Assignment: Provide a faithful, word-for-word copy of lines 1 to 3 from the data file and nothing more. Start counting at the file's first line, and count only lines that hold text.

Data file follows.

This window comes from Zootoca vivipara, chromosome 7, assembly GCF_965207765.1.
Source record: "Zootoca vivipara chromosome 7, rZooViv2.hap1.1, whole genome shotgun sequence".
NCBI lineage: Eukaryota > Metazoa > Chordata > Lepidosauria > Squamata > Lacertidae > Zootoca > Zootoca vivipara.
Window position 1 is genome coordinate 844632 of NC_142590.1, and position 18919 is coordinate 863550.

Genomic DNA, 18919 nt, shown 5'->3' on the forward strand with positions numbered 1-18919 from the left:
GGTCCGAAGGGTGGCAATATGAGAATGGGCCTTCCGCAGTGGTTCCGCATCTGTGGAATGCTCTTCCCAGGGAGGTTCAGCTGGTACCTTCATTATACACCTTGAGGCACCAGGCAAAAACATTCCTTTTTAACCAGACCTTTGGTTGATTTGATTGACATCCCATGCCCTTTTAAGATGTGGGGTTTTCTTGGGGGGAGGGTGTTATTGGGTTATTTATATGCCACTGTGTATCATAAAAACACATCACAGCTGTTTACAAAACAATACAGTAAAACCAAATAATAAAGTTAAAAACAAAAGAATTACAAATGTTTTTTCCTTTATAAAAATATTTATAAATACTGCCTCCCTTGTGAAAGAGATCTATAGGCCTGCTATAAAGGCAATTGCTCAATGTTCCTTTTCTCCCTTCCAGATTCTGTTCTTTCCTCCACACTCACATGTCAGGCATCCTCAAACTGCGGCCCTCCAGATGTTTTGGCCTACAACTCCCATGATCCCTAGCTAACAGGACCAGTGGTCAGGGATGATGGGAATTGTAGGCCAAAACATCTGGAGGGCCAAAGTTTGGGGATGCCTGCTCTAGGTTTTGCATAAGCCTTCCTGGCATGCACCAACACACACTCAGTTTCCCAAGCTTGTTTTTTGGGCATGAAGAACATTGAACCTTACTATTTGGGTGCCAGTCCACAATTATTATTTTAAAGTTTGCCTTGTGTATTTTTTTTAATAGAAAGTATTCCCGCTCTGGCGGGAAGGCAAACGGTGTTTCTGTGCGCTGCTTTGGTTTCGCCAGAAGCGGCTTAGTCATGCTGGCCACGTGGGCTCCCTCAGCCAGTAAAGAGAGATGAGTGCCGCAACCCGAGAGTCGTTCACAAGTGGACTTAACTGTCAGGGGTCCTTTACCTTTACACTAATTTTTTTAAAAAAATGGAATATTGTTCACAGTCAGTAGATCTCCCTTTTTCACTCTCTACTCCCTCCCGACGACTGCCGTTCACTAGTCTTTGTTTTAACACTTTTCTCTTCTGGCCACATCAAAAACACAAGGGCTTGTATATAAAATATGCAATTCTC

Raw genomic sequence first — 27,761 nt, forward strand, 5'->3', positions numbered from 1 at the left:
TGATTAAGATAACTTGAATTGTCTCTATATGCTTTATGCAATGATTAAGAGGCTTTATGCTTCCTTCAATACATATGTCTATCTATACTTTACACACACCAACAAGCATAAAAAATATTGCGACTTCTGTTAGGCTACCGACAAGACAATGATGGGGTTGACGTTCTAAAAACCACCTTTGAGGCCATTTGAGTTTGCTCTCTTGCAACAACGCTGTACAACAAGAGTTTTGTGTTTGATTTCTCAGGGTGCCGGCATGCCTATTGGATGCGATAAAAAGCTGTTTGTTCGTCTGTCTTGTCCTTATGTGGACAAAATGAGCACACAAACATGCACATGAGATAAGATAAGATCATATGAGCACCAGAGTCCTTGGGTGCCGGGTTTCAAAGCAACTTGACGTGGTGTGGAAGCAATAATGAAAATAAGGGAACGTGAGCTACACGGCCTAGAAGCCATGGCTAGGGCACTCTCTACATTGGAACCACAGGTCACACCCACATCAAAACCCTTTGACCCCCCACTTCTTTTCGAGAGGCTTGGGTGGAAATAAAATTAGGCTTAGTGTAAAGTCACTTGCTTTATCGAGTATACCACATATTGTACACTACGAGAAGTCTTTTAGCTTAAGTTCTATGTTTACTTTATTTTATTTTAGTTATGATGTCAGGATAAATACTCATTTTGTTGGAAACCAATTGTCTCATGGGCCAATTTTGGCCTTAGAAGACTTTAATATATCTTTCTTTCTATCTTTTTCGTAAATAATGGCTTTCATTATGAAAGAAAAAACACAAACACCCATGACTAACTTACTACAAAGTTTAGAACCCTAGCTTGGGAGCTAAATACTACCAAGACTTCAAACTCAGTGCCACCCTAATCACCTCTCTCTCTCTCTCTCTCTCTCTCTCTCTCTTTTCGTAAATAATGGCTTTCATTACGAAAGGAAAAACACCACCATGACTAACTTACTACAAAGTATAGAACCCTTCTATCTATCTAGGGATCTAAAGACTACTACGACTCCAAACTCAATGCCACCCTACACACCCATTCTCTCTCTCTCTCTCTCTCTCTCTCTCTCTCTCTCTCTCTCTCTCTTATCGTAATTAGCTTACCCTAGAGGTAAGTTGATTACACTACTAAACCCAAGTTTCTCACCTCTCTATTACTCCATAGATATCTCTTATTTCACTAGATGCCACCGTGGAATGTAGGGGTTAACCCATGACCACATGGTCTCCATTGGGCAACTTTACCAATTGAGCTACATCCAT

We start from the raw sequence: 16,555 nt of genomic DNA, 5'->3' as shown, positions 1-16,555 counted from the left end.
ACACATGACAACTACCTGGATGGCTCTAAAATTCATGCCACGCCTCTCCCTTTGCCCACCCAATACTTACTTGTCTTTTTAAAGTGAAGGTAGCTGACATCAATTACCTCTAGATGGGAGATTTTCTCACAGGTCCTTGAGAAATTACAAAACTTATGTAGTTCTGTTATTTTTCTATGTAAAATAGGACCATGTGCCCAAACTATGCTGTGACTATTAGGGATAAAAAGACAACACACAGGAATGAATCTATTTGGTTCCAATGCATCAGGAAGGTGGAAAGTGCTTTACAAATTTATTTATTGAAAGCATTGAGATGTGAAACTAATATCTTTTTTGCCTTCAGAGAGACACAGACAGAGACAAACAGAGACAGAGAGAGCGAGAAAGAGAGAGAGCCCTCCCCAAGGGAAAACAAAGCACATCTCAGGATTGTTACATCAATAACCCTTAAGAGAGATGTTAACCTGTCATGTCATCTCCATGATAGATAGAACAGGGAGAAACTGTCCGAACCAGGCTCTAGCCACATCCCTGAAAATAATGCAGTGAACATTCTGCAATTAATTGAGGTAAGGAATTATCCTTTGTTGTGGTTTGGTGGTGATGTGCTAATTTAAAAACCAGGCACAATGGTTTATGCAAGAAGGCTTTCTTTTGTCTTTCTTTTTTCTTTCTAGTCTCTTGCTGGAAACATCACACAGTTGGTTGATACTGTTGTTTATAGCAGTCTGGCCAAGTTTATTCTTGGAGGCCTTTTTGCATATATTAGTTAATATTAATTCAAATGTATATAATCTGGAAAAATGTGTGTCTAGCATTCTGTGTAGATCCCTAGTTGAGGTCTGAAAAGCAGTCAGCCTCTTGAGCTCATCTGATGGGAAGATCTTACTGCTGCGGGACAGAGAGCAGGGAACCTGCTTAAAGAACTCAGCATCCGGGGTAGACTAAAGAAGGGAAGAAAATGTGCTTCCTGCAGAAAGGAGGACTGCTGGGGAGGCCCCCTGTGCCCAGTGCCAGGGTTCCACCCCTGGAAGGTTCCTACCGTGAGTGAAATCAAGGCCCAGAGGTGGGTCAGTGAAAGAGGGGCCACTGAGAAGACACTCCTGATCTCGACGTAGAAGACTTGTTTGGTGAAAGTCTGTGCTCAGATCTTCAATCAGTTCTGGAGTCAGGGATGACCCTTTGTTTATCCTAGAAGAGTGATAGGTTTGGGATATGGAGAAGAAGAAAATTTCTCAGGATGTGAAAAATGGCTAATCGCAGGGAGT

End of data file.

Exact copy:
This window comes from Zootoca vivipara, chromosome 7, assembly GCF_965207765.1.
Source record: "Zootoca vivipara chromosome 7, rZooViv2.hap1.1, whole genome shotgun sequence".
NCBI lineage: Eukaryota > Metazoa > Chordata > Lepidosauria > Squamata > Lacertidae > Zootoca > Zootoca vivipara.